Wednesday, July 9, 2014

Topical Bible Study: Solo Scripturo

Sola Scriptura: Scripture is our highest authority on theological truths.

Application: we can learn valuable truths from sources other than the Bible, and even learn more about what Scripture says by utilizing sources such as commentaries, concordances, dictionaries, maps, study tools, etc.

The Bible gives us what we absolutely need for our soul. It does not give us everything we could need in any way across all contexts and circumstances. It is completely true, but it is not a complete compendium of all truth of all kinds in existence.

Solo Scripturo: Scripture is our only authority on any truth.

Application: no other source of information is of any value whatsoever, because it's all totally unreliable. No theological truth can be learned from books, radio broadcasts, tracts, commentaries, footnotes (etc), only from the Bible itself.

If it's not in the Bible, it's not true. There is no redeeming value in seeking to learn anything from anything outside of Scripture.

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Solo Scripturo does seem a bit silly, doesn't it? You'll see views like this touted by KJV-only-ists, who have latched on to a translation of the Hebrew and Greek original documents, and refuse to accept different ideas of what a Bible passage might mean, by study of newly discovered (Dead Sea Scrolls, not incorporated into the original KJV, but used by the ESV and others) source documents.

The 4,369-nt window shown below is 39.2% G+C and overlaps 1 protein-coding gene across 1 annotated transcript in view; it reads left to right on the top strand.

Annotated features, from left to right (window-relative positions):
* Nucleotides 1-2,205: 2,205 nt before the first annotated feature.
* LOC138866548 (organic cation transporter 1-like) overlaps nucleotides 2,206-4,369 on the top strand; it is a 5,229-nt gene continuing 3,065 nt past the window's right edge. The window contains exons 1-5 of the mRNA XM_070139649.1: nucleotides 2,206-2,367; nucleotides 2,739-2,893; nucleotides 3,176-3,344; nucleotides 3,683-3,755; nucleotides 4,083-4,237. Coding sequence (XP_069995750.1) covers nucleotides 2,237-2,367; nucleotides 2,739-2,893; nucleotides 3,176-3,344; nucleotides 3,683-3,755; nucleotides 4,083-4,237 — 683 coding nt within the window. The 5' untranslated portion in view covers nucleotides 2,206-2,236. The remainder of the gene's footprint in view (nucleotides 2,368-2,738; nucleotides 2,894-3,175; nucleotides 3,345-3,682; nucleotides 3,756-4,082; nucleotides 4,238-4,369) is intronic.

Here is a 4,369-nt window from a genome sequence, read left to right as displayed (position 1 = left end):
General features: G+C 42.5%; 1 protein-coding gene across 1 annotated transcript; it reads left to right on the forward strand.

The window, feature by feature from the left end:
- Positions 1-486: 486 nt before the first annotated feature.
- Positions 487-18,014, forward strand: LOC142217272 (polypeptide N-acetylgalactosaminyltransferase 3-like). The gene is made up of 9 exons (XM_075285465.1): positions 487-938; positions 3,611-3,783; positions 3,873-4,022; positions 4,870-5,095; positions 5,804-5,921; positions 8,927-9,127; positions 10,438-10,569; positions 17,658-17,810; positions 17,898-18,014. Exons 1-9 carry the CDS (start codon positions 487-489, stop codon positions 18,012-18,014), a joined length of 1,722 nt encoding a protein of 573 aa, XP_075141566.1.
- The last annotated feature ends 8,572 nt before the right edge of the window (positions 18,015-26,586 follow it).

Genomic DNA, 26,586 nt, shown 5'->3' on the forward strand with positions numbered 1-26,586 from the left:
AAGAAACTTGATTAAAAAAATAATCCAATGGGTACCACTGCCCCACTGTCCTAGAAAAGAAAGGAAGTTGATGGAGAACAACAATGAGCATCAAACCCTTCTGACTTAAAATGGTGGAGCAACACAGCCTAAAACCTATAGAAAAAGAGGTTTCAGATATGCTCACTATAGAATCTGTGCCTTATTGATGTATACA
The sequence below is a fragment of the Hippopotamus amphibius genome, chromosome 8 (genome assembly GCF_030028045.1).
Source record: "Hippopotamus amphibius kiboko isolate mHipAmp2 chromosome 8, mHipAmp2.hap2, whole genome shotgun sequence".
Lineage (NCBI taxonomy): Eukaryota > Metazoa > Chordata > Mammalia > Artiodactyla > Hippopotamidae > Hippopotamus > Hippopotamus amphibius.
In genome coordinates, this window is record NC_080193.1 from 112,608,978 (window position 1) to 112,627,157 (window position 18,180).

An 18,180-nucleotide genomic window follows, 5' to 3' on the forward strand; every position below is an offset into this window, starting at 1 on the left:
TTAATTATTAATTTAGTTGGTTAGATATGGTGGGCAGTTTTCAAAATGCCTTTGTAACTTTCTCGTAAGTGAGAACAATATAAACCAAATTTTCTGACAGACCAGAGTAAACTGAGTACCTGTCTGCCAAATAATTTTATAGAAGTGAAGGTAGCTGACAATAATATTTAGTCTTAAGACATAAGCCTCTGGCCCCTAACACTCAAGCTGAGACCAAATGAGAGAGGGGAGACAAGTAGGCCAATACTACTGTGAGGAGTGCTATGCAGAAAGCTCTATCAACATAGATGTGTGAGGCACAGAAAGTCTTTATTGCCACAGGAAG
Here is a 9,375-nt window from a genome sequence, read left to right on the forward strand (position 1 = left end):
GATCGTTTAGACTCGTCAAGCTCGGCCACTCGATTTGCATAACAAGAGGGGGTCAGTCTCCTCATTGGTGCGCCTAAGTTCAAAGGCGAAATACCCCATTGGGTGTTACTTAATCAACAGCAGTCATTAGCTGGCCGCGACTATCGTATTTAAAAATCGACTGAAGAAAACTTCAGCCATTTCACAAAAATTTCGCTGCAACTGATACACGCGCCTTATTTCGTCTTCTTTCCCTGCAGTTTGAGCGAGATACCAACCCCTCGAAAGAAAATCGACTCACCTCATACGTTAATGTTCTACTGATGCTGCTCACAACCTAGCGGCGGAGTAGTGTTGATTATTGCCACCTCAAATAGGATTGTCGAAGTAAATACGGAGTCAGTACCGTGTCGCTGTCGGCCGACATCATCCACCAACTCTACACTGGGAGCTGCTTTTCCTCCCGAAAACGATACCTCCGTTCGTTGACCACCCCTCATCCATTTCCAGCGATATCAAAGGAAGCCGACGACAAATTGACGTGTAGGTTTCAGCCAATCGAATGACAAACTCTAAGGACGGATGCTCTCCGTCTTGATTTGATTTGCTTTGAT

This is sheer ignorance. Verbal Plenary Inspiration is only for the original message, it doesn't extend to every copy of that message and it certainly doesn't extend to the translations of those copies. This is why we find differences between the manuscripts that exist, and why some translations are less accurate in their rendition of particular verses. Hence why it is helpful to have multiple Bible translations to refer to, to get the best idea of what a difficult verse means. Sola Scriptura, not Solo Scripturo.

Solo Scripturo is also demonstrated by Bible critics who insist that you "prove it from the Bible" why some charge they've made is false. They claim that if you show using Strong's Concordance or a Bible dictionary or a series of commentaries or simply a different version, that you fail to disprove their allegation that the Bible has an error. Fanciful, ignorant folly, borne out of defiant misuse of Scripture.

Solo Scripturo is also seen in Islam. Caliph Omar ordered the destruction of the Library of Alexandria on the grounds that "if what is in the library agrees with the contents of the Qur’an, then it is redundant. And, if the contents of the library do not agree with the Qur’an, then such contents are heretic[al]."

Solo Scripturo. Scripture alone has any value. All else is garbage, fuel for the fire.

So, does the Bible actually take one side or the other, within its pages, or do we have to impose our own opinions on the text to make it say what we want it to say?